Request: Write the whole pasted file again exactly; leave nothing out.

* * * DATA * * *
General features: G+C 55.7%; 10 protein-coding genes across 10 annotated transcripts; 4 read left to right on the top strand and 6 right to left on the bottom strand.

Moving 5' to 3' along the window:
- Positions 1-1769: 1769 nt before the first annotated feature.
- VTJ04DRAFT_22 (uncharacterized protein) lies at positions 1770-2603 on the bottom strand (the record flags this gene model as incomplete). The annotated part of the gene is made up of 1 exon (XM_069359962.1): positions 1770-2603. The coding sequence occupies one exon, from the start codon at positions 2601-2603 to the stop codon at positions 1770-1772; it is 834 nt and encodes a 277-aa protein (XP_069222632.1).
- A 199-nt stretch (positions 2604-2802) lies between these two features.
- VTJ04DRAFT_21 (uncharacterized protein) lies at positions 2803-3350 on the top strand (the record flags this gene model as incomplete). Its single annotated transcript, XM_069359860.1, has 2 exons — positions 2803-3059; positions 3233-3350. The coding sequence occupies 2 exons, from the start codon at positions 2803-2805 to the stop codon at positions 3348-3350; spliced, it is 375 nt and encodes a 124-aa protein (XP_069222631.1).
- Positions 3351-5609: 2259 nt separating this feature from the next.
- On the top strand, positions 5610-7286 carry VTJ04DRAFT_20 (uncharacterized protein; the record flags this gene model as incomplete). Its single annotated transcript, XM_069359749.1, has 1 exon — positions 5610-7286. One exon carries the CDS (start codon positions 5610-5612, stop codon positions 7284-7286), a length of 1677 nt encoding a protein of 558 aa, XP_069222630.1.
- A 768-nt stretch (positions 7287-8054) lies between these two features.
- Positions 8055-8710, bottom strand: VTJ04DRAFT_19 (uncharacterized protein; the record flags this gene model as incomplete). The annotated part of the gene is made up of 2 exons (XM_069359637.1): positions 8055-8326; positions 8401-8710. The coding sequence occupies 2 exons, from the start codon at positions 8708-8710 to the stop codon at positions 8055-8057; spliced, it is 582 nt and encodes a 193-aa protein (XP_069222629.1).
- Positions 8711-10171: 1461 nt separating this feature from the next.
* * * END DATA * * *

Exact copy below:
General features: G+C 55.7%; 10 protein-coding genes across 10 annotated transcripts; 4 read left to right on the top strand and 6 right to left on the bottom strand.

Moving 5' to 3' along the window:
- Positions 1-1769: 1769 nt before the first annotated feature.
- VTJ04DRAFT_22 (uncharacterized protein) lies at positions 1770-2603 on the bottom strand (the record flags this gene model as incomplete). The annotated part of the gene is made up of 1 exon (XM_069359962.1): positions 1770-2603. The coding sequence occupies one exon, from the start codon at positions 2601-2603 to the stop codon at positions 1770-1772; it is 834 nt and encodes a 277-aa protein (XP_069222632.1).
- A 199-nt stretch (positions 2604-2802) lies between these two features.
- VTJ04DRAFT_21 (uncharacterized protein) lies at positions 2803-3350 on the top strand (the record flags this gene model as incomplete). Its single annotated transcript, XM_069359860.1, has 2 exons — positions 2803-3059; positions 3233-3350. The coding sequence occupies 2 exons, from the start codon at positions 2803-2805 to the stop codon at positions 3348-3350; spliced, it is 375 nt and encodes a 124-aa protein (XP_069222631.1).
- Positions 3351-5609: 2259 nt separating this feature from the next.
- On the top strand, positions 5610-7286 carry VTJ04DRAFT_20 (uncharacterized protein; the record flags this gene model as incomplete). Its single annotated transcript, XM_069359749.1, has 1 exon — positions 5610-7286. One exon carries the CDS (start codon positions 5610-5612, stop codon positions 7284-7286), a length of 1677 nt encoding a protein of 558 aa, XP_069222630.1.
- A 768-nt stretch (positions 7287-8054) lies between these two features.
- Positions 8055-8710, bottom strand: VTJ04DRAFT_19 (uncharacterized protein; the record flags this gene model as incomplete). The annotated part of the gene is made up of 2 exons (XM_069359637.1): positions 8055-8326; positions 8401-8710. The coding sequence occupies 2 exons, from the start codon at positions 8708-8710 to the stop codon at positions 8055-8057; spliced, it is 582 nt and encodes a 193-aa protein (XP_069222629.1).
- Positions 8711-10171: 1461 nt separating this feature from the next.